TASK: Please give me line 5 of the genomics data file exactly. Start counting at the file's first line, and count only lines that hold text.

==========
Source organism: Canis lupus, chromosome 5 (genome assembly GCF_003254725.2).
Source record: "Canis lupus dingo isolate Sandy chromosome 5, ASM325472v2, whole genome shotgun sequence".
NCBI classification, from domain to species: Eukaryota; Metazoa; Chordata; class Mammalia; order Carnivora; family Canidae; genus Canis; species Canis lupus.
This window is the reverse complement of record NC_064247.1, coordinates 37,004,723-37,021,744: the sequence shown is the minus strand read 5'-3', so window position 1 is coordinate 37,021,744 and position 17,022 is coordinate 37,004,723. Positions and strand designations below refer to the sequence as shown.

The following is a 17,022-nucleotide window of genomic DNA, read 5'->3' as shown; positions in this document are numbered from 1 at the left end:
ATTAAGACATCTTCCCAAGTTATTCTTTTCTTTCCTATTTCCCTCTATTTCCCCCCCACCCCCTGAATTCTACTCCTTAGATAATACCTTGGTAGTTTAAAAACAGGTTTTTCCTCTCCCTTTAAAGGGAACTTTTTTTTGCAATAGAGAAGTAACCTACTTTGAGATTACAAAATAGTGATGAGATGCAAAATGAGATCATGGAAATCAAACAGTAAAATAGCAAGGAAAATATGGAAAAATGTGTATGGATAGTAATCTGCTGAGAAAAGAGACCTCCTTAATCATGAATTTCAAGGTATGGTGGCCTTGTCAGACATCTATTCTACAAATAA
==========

The following is a 17,022-nucleotide window of genomic DNA, read 5'->3' as shown; positions in this document are numbered from 1 at the left end: